Home Market Market has a tendency to give geopolitical pitch a go-by: Andrew Freris

Market has a tendency to give geopolitical pitch a go-by: Andrew Freris


History suggests that all the heat and dust about geopolitics is not going to move the market. But the contest on trade dynamics is going to be a keenly watched one, said Andrew Freris, CEO, Ecognosis Advisory. He spoke to ET Now. Edited excerpts:

How would you analyse the repercussions when we open for trade on Monday, especially for Asian markets? Do you expect retaliation from Russia?

Point number one, okay let us take them one at a time. The markets have got a whole of Saturday and Sunday to think about this. There is concrete evidence that the markets completely ignore it. So, my forecast is Monday will open and nothing will happen to capital markets from either global or Asian ones. There might be short-term reaction and that will be it.

The second point is there is going to be no reaction whatsoever for Russia. There are wire reports from Russian official sources saying no Russian military assets or even the air space in Syria partially controlled by it has been invaded. The Russians have said the Americans, the British and the French attacked targets, but they did not attack us. So, there is no reason whatsoever why the Russians should retaliate.

And the third point is this is not for the first time that United States has sent Tomahawk missiles. They did that last April following another gas attack. So, I am afraid this is hardly any news. Also what kind of strategic planning is that for President (Donald) Trump to say we are going to hit you and we are going to hit you specifically target A, B and C. And he says several days before it happens… so, it is tragic, it is sad, and a lot of innocent people will be killed. I can tell you it is not going to deter us… If they want to use gas weapons again in future, they will.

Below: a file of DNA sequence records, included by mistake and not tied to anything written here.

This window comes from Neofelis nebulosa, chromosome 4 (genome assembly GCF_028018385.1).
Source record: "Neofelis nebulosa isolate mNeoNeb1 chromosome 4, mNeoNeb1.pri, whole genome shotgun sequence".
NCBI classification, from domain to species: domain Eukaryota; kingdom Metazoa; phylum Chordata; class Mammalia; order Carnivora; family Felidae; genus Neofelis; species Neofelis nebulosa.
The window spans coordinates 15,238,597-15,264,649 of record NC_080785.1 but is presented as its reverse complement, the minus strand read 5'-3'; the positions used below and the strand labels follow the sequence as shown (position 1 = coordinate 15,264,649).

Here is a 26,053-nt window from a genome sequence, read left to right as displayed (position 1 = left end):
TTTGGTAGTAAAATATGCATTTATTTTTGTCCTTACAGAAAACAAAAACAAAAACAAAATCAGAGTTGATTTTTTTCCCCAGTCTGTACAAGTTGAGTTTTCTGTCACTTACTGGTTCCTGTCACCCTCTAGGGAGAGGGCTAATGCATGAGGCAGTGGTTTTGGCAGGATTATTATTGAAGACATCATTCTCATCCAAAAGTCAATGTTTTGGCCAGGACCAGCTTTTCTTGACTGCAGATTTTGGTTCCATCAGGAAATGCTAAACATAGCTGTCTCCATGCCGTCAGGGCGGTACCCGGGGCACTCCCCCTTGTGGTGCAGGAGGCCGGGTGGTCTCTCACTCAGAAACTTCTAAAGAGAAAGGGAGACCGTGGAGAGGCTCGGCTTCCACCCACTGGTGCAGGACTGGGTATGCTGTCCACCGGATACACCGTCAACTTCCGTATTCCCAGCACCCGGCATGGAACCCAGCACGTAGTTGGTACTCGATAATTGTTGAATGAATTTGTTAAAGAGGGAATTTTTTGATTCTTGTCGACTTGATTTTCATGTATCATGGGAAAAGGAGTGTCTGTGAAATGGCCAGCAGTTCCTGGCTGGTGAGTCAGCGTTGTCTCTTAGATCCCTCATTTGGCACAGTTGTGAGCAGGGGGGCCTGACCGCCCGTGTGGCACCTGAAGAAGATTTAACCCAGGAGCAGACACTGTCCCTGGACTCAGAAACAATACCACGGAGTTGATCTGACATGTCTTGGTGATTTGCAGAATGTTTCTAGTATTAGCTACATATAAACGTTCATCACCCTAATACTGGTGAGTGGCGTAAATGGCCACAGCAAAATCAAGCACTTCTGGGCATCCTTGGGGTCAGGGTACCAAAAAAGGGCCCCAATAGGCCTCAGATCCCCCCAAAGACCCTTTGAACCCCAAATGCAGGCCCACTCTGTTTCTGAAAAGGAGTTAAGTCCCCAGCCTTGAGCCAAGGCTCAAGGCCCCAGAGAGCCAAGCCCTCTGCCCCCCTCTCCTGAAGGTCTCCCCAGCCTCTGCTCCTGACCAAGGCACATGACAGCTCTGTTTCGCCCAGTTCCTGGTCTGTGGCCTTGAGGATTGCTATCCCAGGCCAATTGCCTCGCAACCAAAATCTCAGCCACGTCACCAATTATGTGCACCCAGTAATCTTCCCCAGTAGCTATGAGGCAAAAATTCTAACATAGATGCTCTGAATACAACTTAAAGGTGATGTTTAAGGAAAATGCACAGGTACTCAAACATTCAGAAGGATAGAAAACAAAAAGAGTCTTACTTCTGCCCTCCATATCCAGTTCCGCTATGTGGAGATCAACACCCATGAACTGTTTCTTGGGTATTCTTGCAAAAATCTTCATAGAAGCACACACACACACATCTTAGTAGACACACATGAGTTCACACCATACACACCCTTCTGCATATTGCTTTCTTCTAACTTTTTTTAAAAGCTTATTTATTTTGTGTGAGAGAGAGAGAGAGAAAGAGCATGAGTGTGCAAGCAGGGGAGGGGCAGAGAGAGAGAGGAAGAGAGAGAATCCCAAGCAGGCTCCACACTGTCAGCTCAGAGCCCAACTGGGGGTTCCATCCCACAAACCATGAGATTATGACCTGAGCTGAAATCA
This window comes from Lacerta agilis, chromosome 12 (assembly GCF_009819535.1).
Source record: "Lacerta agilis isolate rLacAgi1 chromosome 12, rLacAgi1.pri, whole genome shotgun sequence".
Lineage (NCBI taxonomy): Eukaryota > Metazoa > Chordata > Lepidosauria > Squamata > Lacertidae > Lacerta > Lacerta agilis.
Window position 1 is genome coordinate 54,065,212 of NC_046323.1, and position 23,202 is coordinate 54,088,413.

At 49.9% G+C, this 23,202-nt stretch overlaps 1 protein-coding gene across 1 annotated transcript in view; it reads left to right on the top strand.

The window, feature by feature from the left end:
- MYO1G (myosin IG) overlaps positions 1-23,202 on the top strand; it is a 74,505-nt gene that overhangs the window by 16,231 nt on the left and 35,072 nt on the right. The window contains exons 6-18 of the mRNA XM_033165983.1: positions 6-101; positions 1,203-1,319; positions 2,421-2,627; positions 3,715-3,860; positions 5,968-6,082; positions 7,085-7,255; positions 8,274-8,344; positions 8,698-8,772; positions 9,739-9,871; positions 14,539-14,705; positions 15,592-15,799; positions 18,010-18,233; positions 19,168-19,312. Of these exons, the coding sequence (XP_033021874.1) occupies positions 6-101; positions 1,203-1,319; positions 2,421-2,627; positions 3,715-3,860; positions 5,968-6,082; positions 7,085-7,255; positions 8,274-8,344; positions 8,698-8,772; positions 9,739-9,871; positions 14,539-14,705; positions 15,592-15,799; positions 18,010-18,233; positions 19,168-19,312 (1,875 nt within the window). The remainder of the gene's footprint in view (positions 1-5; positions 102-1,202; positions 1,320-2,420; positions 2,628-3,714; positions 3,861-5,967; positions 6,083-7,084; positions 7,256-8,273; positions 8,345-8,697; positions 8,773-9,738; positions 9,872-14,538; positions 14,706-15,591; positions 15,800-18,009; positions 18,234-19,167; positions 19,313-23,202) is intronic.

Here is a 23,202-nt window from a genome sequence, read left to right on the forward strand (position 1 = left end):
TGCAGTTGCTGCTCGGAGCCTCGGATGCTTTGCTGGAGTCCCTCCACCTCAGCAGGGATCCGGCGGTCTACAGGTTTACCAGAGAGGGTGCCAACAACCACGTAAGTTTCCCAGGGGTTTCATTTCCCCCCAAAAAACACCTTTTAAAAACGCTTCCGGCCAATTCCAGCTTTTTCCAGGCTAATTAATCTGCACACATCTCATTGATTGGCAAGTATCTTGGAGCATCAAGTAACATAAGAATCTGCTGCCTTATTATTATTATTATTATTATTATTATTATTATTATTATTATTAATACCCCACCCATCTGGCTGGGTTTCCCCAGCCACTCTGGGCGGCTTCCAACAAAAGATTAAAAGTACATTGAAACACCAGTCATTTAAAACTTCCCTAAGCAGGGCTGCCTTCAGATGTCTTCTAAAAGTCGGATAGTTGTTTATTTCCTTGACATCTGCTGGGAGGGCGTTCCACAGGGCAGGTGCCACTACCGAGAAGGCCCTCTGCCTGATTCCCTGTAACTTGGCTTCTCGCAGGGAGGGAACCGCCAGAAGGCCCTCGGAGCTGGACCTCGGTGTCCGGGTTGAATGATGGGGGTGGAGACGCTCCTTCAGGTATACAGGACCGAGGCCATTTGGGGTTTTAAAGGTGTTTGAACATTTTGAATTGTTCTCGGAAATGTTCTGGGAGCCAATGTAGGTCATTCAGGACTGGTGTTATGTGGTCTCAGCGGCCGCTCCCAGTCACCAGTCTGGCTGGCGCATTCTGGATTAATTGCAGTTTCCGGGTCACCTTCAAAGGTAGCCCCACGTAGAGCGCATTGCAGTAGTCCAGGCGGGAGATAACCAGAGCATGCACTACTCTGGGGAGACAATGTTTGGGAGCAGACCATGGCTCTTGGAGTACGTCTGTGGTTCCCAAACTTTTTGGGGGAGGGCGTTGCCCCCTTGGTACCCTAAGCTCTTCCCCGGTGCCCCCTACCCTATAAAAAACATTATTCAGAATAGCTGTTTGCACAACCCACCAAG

Actually, that is quite an interesting point you have made that capital markets should not really be bothered about it. Just one quick word on emerging market sentiment in Asia and India. What is your outlook now that correction has come and gone? Do you expect previous levels to be taken out once again or can we go back lower?

Let us stick to India and we know now that the Fed is going to increase interest rates again. Now, tell me what has the Reserve Bank of India done during this period. It has cut interest rate repeatedly. In other words, the impact of how the American interest rates are did not deter several markets. It was not just India that cut interest rates.

So, let us forget a cut in interest rate in the United States. They have no impact whatsoever on a local interest rates, local I emphasise.

Now the aspect that has hit the markets most is concern of a trade war, but frankly India is not involved in that at all. The trade war is primarily between the United States and China. Then it goes to the US and Canada and Mexico and possibly South Korea. India was very much in the periphery and to the best of my knowledge, Trump did say India is running in a bilateral deficit and it is going to pay for it.

Frankly, the Asian markets were much more concerned about the escalation of the trade war, which has been massively de-escalated by Trump with words of praise for President Xi's recent statements during a major international meet.

If the capital markets on Monday are going to be concerned about anything, it will be very peripherally about the strike in Syria and the rest of it is going to be a lock-up and to some extent, global issues.

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